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June 2, 2008

Govt shelves plan to ban foreigners buying subsidised petrol

Malaysia has put off plans to ban foreign-registered vehicles from filling up on subsidised petrol in its border areas with Singapore and Thailand, Associated Press reported Sunday.

The ban was originally due to start Monday (June 2) at up to 300 stations within 30 miles (50 kilometers) of Malaysia's borders with the two countries, where gasoline costs up to twice as much.

But Deputy Prime Minister Najib Razak, who is in Singapore to attend a security summit, told reporters that an anti-inflation Cabinet committee would meet Tuesday to review the plan.

“We have to find a new effective date because there are other matters, like for example, can we have separate pumps because the Singaporeans are saying that they don't mind paying the market rate," he said.

The statement indicated that the government may allow foreigners to buy higher-priced fuel, whereas the earlier plan was to impose a total ban on foreigners buying fuel.

Najib declined to elaborate, only saying that the postponement was made following requests by Singaporeans.

The move is part of Malaysia's measures to curb soaring subsidies, which are expected to cost the government 45 billion ringgit ($14 billion) this year as global oil prices skyrocket.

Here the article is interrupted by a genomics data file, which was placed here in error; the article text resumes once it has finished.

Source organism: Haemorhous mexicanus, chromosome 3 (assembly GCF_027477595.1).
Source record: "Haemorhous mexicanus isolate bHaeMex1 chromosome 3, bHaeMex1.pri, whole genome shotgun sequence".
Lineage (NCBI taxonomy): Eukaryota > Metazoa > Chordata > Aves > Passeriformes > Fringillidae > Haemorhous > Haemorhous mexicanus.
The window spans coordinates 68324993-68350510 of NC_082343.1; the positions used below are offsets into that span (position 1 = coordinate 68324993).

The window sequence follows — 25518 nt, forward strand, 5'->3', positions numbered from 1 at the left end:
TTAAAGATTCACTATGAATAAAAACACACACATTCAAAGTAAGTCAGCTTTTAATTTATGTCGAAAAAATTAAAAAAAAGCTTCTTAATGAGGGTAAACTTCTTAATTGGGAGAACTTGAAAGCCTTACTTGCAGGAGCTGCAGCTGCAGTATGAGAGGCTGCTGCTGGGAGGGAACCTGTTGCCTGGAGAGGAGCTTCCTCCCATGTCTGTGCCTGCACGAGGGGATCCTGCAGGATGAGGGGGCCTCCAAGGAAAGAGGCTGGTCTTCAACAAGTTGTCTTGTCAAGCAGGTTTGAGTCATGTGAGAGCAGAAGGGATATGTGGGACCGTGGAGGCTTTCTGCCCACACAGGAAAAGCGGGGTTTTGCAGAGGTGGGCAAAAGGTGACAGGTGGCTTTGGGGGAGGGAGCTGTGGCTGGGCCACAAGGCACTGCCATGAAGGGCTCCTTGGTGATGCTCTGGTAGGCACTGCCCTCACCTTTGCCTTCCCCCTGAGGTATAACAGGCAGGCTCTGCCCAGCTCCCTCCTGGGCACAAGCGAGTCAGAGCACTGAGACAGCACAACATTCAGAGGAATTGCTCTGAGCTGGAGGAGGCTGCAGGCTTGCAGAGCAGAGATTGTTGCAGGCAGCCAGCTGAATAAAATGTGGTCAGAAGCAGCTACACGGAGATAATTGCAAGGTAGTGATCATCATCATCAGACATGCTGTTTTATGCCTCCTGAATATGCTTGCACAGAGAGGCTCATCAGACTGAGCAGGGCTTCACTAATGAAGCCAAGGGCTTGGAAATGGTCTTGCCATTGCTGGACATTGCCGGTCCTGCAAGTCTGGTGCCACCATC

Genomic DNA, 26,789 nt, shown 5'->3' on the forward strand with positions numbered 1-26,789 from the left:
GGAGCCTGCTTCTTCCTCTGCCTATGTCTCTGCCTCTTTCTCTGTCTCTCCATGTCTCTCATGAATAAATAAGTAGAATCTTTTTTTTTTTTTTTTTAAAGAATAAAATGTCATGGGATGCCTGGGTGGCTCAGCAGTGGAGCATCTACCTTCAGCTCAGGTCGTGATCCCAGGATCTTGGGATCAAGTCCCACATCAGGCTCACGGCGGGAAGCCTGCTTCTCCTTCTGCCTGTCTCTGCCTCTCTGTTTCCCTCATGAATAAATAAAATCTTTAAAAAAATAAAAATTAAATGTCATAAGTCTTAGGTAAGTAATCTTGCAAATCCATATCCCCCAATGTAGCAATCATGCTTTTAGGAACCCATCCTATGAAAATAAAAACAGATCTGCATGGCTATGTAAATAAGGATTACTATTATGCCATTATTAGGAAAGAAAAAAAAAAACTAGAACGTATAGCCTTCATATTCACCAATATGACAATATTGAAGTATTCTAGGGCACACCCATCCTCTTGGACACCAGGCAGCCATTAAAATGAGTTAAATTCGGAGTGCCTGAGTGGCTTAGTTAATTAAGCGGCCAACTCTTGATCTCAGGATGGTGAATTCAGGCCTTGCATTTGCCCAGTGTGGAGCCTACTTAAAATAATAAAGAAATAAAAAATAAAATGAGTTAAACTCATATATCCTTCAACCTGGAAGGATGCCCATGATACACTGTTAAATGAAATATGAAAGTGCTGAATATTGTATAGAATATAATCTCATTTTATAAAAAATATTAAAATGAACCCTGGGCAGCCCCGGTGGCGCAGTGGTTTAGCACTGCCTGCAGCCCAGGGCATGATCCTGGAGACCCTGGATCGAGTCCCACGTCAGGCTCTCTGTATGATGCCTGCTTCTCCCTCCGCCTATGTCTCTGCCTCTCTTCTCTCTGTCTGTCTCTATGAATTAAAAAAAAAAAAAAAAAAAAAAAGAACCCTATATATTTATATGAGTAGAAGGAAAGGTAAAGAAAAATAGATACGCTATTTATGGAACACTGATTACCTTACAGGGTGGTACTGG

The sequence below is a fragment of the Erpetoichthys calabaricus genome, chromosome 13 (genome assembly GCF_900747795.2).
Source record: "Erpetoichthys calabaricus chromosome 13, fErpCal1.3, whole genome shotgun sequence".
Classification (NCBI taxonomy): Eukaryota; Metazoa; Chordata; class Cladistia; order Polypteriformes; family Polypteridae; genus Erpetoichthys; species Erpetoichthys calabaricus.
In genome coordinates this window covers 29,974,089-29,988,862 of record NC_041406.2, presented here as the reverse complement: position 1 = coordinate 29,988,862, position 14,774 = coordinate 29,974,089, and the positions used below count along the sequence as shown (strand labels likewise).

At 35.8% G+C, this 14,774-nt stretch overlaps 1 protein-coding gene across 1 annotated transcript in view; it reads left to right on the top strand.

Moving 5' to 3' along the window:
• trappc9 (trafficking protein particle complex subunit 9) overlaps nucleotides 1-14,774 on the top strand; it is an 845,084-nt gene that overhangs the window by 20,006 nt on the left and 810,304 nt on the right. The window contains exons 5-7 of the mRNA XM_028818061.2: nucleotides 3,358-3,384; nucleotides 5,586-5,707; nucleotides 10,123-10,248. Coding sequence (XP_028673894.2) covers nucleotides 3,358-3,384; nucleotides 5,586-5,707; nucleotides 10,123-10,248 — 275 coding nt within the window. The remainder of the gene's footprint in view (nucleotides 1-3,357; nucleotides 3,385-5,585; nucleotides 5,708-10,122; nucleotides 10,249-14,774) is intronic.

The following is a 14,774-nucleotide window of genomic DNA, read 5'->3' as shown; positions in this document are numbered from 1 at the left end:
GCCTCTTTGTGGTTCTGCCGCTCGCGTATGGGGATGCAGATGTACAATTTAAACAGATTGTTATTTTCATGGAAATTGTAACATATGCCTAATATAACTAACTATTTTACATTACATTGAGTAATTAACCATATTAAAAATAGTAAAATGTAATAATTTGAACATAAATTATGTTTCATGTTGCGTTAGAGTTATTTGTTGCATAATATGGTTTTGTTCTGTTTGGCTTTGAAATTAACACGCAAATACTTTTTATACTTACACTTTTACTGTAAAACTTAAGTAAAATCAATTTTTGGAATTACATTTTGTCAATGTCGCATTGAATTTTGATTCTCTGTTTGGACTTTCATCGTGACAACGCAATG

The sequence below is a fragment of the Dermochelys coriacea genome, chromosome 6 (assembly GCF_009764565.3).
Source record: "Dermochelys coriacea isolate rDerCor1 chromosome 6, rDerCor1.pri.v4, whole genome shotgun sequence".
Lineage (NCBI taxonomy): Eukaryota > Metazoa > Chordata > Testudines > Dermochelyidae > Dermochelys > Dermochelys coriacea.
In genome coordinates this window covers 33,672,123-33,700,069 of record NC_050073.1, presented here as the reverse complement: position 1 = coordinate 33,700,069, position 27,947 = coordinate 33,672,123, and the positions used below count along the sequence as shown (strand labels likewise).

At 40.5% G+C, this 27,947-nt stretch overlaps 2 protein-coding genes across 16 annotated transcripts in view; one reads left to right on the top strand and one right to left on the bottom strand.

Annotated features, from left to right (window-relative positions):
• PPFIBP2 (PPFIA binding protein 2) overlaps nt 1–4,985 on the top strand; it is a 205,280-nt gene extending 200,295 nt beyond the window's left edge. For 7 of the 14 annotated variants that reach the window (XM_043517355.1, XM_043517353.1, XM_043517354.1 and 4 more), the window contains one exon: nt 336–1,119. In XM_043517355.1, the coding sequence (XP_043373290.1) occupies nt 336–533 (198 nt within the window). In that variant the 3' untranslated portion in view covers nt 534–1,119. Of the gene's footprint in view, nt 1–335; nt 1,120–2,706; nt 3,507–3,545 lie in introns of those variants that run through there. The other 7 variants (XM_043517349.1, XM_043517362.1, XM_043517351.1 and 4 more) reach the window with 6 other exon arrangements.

Thousands of Singaporeans cross the border every day into Malaysia's southern Johor state, many of them to shop for groceries and to fill up on gasoline to take advantage of lower prices.

Many Malaysians who work in Singapore have also complained they should be allowed to enjoy subsidised rates for their Singapore-registered vehicles, he said. Many Thais also cross into Malaysia from the northern border to buy the cheaper fuel.

The government last raised prices for gasoline, diesel and liquefied petroleum gas in February 2006, when crude oil futures were near a then-record high of about $70 a barrel.

Crude oil prices recently breached $130 a barrel, piling new pressure on the Malaysian government's finances as it grapples with an economic slowdown and rising inflation.

Regular petrol in Malaysia costs 1.92 ringgit ($0.61) a liter, or 7.27 ringgit ($2.34) a gallon. In Singapore, the same grade petrol costs S$2.05 ($1.48) per liter, or S$7.76 ($5.63) per gallon. Thailand sells regular petrol at 31.59 baht ($1.01) a liter, or 120 baht ($3.87) per gallon.

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